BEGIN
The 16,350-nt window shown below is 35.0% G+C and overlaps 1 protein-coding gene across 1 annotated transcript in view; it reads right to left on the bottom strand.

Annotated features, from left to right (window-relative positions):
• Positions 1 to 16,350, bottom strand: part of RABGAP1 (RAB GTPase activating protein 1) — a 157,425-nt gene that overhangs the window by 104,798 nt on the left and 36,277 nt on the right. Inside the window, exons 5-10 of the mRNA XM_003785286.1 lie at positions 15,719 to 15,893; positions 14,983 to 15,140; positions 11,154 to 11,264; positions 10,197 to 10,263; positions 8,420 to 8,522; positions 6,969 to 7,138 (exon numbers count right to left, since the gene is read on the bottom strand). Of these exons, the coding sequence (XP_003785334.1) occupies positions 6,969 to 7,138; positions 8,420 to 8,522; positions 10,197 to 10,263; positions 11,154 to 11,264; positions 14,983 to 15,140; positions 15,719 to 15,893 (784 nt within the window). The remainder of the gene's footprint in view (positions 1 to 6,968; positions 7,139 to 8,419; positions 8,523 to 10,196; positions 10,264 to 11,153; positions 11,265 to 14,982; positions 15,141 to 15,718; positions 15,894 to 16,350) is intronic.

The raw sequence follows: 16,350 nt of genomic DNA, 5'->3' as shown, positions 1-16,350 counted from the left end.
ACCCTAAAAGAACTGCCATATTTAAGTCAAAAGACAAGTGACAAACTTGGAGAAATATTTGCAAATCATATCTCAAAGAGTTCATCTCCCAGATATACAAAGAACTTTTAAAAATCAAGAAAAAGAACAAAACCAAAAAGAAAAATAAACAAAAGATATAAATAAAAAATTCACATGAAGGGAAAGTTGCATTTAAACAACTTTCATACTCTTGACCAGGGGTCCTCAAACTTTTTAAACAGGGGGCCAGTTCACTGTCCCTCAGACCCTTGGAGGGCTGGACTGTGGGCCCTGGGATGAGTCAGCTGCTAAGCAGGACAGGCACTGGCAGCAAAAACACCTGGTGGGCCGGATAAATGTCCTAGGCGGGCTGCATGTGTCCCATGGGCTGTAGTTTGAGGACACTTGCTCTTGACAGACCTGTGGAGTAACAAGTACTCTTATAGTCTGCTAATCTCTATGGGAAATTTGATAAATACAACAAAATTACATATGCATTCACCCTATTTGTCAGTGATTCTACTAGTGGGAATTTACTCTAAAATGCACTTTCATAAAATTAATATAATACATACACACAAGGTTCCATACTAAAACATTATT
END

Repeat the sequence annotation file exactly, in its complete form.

The 16,350-nt window shown below is 35.0% G+C and overlaps 1 protein-coding gene across 1 annotated transcript in view; it reads right to left on the bottom strand.

Annotated features, from left to right (window-relative positions):
• Positions 1 to 16,350, bottom strand: part of RABGAP1 (RAB GTPase activating protein 1) — a 157,425-nt gene that overhangs the window by 104,798 nt on the left and 36,277 nt on the right. Inside the window, exons 5-10 of the mRNA XM_003785286.1 lie at positions 15,719 to 15,893; positions 14,983 to 15,140; positions 11,154 to 11,264; positions 10,197 to 10,263; positions 8,420 to 8,522; positions 6,969 to 7,138 (exon numbers count right to left, since the gene is read on the bottom strand). Of these exons, the coding sequence (XP_003785334.1) occupies positions 6,969 to 7,138; positions 8,420 to 8,522; positions 10,197 to 10,263; positions 11,154 to 11,264; positions 14,983 to 15,140; positions 15,719 to 15,893 (784 nt within the window). The remainder of the gene's footprint in view (positions 1 to 6,968; positions 7,139 to 8,419; positions 8,523 to 10,196; positions 10,264 to 11,153; positions 11,265 to 14,982; positions 15,141 to 15,718; positions 15,894 to 16,350) is intronic.

The raw sequence follows: 16,350 nt of genomic DNA, 5'->3' as shown, positions 1-16,350 counted from the left end.
ACCCTAAAAGAACTGCCATATTTAAGTCAAAAGACAAGTGACAAACTTGGAGAAATATTTGCAAATCATATCTCAAAGAGTTCATCTCCCAGATATACAAAGAACTTTTAAAAATCAAGAAAAAGAACAAAACCAAAAAGAAAAATAAACAAAAGATATAAATAAAAAATTCACATGAAGGGAAAGTTGCATTTAAACAACTTTCATACTCTTGACCAGGGGTCCTCAAACTTTTTAAACAGGGGGCCAGTTCACTGTCCCTCAGACCCTTGGAGGGCTGGACTGTGGGCCCTGGGATGAGTCAGCTGCTAAGCAGGACAGGCACTGGCAGCAAAAACACCTGGTGGGCCGGATAAATGTCCTAGGCGGGCTGCATGTGTCCCATGGGCTGTAGTTTGAGGACACTTGCTCTTGACAGACCTGTGGAGTAACAAGTACTCTTATAGTCTGCTAATCTCTATGGGAAATTTGATAAATACAACAAAATTACATATGCATTCACCCTATTTGTCAGTGATTCTACTAGTGGGAATTTACTCTAAAATGCACTTTCATAAAATTAATATAATACATACACACAAGGTTCCATACTAAAACATTATT